A bad deal for the white working class.
“[O]n economic issues the modern Democratic party is what we would once have considered “centrist”, or even center-right. Obama’s Heritage-Foundation-inspired health care plan is to the right of Richard Nixon’s. Nobody with political influence is suggesting a return to pre-Reagan tax rates on the wealthy. Fantasies about Obama as a socialist, redistributionist hater of capitalism bear no more resemblance to reality than fantasies about his birthplace or religion.
Second, today’s Republican party is an alliance between the plutocrats and the preachers, plus some opportunists along for the ride — full stop…. Someday there may emerge another party with the same name standing for a quite different agenda…. But that will take a long time… Finally, it’s true that there are some Republican intellectuals and pundits who seem to be truly open-minded…. But… “seem to be”… they’re professional seemers. When it matters, they can always be counted on — after making a big show of stroking their chins and agonizing — to follow the party line, and reject anything that doesn’t go along with the preacher-plutocrat agenda…. Anyone who imagines that there is any real soul-searching going on is deluding himself or herself.
It should be noted that beginning with Franklin Roosevelt‘s election, in the next fifty years we went from the probably worst economic calamity in our nation’s history to witnessing the greatest growth of income and widest and most equitable distribution of wealth we ever achieved. During this period, both Republicans and Democrats accepted the basic concepts of what became standard economic thought.
During the thirty years following Ronald Reagan‘s election on the other hand we have seen our nation tumble from from that period of broad, equitable and high economic growth into the second greatest economic contraction in our history accompanied by the largest divergence of wealth between the fortunate few and the rest of us since the heyday of the Southern plantation economies. During that time, both Republican and Democratic administrations grew to accept the new economic and fiscal paradigm introduced in Reagan Administration.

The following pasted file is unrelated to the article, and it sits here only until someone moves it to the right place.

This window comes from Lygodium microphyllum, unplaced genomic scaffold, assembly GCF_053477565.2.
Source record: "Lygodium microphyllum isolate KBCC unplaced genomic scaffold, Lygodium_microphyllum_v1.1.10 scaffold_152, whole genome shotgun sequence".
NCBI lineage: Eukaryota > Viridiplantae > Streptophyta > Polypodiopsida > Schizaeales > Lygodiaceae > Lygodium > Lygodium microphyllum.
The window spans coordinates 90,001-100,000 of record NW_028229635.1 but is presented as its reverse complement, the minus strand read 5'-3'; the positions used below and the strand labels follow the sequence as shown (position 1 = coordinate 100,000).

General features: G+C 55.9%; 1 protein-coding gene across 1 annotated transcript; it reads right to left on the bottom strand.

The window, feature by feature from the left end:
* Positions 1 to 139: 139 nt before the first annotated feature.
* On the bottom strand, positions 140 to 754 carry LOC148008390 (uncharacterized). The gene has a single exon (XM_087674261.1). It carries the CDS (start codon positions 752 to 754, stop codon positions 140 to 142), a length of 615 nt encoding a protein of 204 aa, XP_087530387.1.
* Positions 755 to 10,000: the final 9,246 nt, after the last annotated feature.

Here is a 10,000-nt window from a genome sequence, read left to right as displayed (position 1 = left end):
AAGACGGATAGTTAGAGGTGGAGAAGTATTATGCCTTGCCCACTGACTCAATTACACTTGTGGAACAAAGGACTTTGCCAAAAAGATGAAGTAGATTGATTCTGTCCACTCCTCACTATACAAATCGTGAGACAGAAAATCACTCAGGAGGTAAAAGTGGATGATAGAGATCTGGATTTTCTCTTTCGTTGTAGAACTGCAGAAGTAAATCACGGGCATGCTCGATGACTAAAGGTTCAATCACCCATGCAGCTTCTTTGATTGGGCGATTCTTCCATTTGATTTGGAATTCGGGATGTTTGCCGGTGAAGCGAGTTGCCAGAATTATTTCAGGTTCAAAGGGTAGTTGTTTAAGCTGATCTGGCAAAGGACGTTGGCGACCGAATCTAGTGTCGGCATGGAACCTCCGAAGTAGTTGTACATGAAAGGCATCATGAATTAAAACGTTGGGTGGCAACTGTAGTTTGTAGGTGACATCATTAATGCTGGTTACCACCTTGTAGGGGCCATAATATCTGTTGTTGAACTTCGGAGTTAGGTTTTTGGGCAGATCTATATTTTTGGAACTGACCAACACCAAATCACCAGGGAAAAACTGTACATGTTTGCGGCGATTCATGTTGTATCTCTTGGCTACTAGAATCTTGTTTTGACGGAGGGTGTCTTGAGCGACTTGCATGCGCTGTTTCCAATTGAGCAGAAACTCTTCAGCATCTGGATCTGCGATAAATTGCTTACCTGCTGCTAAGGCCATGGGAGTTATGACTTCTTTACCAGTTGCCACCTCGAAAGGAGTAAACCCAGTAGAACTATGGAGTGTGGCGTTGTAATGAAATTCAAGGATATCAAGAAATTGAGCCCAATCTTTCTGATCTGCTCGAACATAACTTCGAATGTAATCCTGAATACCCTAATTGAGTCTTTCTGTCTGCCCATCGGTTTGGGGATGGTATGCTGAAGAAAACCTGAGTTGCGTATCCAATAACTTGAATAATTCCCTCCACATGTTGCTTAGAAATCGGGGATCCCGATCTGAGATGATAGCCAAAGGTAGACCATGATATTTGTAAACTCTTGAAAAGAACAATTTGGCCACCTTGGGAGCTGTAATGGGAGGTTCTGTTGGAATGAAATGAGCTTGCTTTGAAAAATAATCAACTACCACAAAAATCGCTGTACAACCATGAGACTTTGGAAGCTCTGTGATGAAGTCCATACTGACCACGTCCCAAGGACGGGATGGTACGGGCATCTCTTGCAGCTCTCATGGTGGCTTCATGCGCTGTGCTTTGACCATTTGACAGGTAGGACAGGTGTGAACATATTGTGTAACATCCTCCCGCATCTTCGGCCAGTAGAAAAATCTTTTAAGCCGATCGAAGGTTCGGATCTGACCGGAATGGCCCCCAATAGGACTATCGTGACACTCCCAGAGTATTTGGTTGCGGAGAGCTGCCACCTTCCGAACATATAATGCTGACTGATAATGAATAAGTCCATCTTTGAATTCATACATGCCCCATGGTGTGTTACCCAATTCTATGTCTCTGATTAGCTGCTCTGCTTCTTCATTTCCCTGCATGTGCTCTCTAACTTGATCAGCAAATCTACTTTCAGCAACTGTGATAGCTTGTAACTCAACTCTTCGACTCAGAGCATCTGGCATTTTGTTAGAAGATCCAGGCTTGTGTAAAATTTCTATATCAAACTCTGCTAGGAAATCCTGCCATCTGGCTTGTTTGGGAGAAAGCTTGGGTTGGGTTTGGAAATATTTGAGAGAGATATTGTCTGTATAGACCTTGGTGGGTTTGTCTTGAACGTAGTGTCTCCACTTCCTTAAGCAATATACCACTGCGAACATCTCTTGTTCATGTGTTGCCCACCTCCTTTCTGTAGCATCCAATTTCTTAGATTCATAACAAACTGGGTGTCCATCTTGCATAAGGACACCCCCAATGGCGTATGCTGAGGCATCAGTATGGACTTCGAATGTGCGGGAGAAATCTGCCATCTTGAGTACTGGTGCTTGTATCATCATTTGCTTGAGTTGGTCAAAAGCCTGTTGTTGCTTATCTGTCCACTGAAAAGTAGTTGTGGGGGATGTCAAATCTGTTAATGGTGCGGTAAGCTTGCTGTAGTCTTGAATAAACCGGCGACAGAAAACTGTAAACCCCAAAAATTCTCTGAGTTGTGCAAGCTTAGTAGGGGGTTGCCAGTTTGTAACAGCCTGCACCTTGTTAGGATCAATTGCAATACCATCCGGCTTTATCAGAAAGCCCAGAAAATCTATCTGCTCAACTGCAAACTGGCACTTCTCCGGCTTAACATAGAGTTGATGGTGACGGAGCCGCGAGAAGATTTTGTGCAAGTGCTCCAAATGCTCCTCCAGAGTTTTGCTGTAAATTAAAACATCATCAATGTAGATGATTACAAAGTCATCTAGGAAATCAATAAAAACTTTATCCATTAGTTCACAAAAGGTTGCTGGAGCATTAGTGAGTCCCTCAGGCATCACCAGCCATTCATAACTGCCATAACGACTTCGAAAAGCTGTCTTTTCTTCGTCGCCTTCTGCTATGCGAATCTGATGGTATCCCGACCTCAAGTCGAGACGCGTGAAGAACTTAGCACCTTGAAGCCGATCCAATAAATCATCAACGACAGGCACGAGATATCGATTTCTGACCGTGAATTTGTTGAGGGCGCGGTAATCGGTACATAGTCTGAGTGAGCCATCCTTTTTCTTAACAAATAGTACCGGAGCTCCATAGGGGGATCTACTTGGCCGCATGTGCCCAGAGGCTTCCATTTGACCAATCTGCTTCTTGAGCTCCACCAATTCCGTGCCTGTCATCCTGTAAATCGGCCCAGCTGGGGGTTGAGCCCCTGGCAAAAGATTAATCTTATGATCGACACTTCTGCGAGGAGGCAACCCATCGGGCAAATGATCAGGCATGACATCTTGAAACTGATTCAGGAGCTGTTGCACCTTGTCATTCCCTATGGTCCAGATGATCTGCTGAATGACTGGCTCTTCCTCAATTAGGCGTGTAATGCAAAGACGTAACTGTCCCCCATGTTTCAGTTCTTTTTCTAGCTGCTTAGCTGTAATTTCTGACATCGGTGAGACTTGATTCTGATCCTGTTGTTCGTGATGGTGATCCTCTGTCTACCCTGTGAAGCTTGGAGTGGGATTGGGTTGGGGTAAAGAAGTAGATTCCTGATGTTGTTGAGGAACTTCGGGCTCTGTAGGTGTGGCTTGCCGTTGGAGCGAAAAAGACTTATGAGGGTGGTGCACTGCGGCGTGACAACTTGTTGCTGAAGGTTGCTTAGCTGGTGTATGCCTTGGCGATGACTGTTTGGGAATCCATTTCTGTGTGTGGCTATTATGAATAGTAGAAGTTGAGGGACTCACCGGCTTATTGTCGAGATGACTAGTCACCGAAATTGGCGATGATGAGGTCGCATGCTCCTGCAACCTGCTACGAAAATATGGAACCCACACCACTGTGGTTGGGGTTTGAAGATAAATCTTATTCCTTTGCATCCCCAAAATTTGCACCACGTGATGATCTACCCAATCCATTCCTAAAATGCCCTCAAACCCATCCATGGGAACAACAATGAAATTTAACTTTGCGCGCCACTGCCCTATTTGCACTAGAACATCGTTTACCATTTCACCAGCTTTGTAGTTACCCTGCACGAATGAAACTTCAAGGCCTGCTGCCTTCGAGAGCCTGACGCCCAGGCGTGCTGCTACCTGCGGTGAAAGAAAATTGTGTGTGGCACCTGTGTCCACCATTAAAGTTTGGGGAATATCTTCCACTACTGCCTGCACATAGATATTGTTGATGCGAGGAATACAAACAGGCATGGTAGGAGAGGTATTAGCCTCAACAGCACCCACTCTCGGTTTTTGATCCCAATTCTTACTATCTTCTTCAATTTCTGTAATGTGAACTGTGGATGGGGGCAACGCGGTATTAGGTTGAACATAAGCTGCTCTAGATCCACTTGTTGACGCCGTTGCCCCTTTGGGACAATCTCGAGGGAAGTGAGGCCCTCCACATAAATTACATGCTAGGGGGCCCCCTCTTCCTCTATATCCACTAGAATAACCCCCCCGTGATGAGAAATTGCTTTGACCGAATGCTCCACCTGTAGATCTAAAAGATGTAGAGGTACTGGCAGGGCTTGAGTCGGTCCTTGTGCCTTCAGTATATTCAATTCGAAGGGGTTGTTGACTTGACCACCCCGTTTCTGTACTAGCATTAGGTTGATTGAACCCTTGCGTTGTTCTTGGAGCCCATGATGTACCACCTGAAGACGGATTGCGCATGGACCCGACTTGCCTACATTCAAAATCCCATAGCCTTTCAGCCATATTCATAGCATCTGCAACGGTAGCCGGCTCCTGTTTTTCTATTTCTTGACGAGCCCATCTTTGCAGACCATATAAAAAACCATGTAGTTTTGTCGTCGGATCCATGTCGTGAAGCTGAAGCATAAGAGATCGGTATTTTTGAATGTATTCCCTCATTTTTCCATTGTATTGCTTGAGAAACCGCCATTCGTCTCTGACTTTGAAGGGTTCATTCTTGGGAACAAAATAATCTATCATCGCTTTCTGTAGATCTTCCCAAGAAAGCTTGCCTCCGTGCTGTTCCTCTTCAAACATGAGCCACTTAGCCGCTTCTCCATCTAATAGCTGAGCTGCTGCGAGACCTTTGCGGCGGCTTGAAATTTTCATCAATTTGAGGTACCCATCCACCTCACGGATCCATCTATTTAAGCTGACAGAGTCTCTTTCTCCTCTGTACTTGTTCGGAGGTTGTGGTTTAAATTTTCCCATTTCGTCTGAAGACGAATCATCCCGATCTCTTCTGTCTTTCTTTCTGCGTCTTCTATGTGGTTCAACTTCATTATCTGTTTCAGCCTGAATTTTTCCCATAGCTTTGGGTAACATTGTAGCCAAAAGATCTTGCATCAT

What caused this change from a seemingly workable beneficent economic consensus to one so manifestly deficient? The only political event that bridges the transition from one paradigm to the other that I can see that makes sense as a cause is the emergence of civil rights movement. Not that it, in itself, engendered a simple reaction by racists who then swept away 50 years of economic agreement. But it did encourage the rural white southern and working class Northern poor who for the most part benefited (and supported) the New Deal, to make a political alliance with those who hated it in an effort to roll back the threats to their precarious existence that they imagined the civil rights movement. Many of them, the working class and the southern white voter believed it generated. They were told by those who stood the most to gain financially by reversing the progressive economic consensus, that that economic consensus was responsible for financing “welfare state.” That the “welfare state” allowed the civil rights and other progressive movements to threaten their precarious hold on their newly won social and economic stability.
The tragedy for those folks who joined on to the bandwagon, was that while this alliance has been very successful in rolling back the previous economic consensus, it abjectly has failed in halting the ever-expanding tide civil rights and other progressive programs. This result has thrown that wing (that we now call “social conservatives”) of the alliance into ever-increasing paroxysms of insanity even to the point of lashing out against virtually all science and their own self-interest.
The irrationality of this wing has grown so outlandish, that recently some of the more insightful of those most opposed to the old New Deal economic paradigm see in them, their allies, a greater danger to their interests, than all but the most radical wing of their traditional opponents in the Democratic Party. They, these few, seem to be beginning to see in the current Democratic Party, the Reagan economic consensus without the socio-theologic crap.
After all, they may now reason, a few years of diminished expectations is a small price to pay for fattening up the pig again.
- Paul Krugman: Democrats Are the New Republicans (delong.typepad.com)